Investing Basics

As cliche as the term “stocks on sale” has become, there’s still something exciting about grabbing a great stock for less than five bucks a share. They just seem well equipped to dole out bigger rewards — in terms of percentage gains — than their higher-priced counterparts. Read More

Four years ago this week, the Dow Jones Industrial Average hit an important milestone: 12,000. A year later, in October 2007, the venerable index moved past 14,000. But by October 2008, headlines blared “Dow 8,000” before eventually bottoming at 7,200 in March of 2009. A furious rebound has the Dow back on the rise, surging +54% in the past 19 months to a recent 11,100. A continued march back to 12,000 is no sure thing, as serious headwinds remain, leading some to expect we’ll see “Dow 10,000” before “Dow 12,000.”… Read More

Four years ago this week, the Dow Jones Industrial Average hit an important milestone: 12,000. A year later, in October 2007, the venerable index moved past 14,000. But by October 2008, headlines blared “Dow 8,000” before eventually bottoming at 7,200 in March of 2009. A furious rebound has the Dow back on the rise, surging +54% in the past 19 months to a recent 11,100. A continued march back to 12,000 is no sure thing, as serious headwinds remain, leading some to expect we’ll see “Dow 10,000” before “Dow 12,000.” One thing’s for sure: recent history tells us that the Dow is unlikely to stay put where it is right now. Volatility is the name of the game these days, so let’s look at three positive and three negative catalysts that could push or pull the Dow to the next milestone. Any of these factors may play out over the next six months. The positive catalysts: 1. Sustained profit growth. Earnings season is off to a robust start. Thus far, more than 80%… Read More

Deflation has become a central  concern these days. The Federal Reserve sweats the notion of falling prices across the economy, as it tends shrink asset values even as debts against those assets remain constant. And companies hate deflation, because it usually… Read More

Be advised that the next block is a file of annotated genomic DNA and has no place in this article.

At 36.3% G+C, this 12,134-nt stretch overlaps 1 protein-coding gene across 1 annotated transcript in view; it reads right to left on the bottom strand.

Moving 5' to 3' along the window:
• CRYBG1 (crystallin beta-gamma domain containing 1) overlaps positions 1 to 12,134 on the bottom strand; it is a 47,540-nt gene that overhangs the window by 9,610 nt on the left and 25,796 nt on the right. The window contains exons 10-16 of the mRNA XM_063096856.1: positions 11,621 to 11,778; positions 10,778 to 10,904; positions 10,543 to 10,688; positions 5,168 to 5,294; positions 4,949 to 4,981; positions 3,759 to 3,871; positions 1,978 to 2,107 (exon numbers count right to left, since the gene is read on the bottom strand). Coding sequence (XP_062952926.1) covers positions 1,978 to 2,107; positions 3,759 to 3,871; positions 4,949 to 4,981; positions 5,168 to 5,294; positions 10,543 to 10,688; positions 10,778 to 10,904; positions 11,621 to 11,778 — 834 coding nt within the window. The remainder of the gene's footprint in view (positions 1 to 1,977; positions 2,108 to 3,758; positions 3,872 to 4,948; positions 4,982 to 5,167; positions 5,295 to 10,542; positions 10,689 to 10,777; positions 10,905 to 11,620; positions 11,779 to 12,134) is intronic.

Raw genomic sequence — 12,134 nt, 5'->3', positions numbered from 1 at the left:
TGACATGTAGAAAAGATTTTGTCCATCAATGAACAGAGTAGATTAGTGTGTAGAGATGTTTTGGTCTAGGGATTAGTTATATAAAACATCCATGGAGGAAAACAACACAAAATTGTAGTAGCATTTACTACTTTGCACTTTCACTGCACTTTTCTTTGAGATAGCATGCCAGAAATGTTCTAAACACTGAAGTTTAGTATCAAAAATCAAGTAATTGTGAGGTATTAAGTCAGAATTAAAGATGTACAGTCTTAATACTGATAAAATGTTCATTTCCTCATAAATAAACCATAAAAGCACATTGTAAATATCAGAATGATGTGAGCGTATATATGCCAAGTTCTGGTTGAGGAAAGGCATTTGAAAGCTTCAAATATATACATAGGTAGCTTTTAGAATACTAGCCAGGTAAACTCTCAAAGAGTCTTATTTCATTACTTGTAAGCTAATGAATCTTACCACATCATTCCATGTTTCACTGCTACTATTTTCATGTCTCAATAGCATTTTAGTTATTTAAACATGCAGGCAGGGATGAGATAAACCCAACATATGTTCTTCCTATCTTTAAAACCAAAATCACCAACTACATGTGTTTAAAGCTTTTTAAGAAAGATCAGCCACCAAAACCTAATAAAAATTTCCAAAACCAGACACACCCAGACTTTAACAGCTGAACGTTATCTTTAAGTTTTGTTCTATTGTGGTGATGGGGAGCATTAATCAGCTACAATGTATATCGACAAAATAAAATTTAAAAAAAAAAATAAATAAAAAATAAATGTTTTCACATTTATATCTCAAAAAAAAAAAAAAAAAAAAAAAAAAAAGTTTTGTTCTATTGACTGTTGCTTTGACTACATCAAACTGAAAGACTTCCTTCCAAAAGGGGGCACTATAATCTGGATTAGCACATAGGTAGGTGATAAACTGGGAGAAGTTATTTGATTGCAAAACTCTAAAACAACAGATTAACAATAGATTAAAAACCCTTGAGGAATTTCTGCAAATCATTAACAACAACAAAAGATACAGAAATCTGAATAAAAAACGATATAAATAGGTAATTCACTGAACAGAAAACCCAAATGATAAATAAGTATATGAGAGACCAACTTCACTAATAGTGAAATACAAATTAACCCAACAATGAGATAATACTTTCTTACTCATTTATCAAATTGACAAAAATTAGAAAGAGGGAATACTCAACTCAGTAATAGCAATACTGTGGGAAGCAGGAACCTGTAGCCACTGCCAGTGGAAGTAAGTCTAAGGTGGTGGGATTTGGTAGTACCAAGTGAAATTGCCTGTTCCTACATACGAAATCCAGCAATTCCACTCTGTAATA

There are a lot of folks that visit Washington, D.C. in April to see the famous cherry blossoms. The same goes for touring New England when the leaves start to change in the fall. But one season that seems ignored despite being every bit as beautiful —… Read More

You’ve likely been wondering what’s going on with the market. The S&P 500 is up about +12% since the start of September, yet unemployment is still high, the U.S. deficit is still enormous and the overall economic picture is still hazy. What’s behind it all? I think most of the answer lies in QE2. No, not the Queen Elizabeth 2 ocean liner. QE2 is what the business media is calling the pending second wave of quantitative easing by the U.S. Federal Reserve. To stimulate the… Read More

You’ve likely been wondering what’s going on with the market. The S&P 500 is up about +12% since the start of September, yet unemployment is still high, the U.S. deficit is still enormous and the overall economic picture is still hazy. What’s behind it all? I think most of the answer lies in QE2. No, not the Queen Elizabeth 2 ocean liner. QE2 is what the business media is calling the pending second wave of quantitative easing by the U.S. Federal Reserve. To stimulate the economy, the U.S. Federal Reserve has set short-term interest rates at all-time lows. But the economy is still sluggish and unemployment remains stubbornly high. To further stimulate the economy, the Fed has stated that it is likely to try a little-used tool called quantitative easing. Quantitative easing is used to hold or push down long-term interest rates. To do this, the central bank buys long-term Treasury bonds, keeping their prices higher — and yields lower. The hope is that by… Read More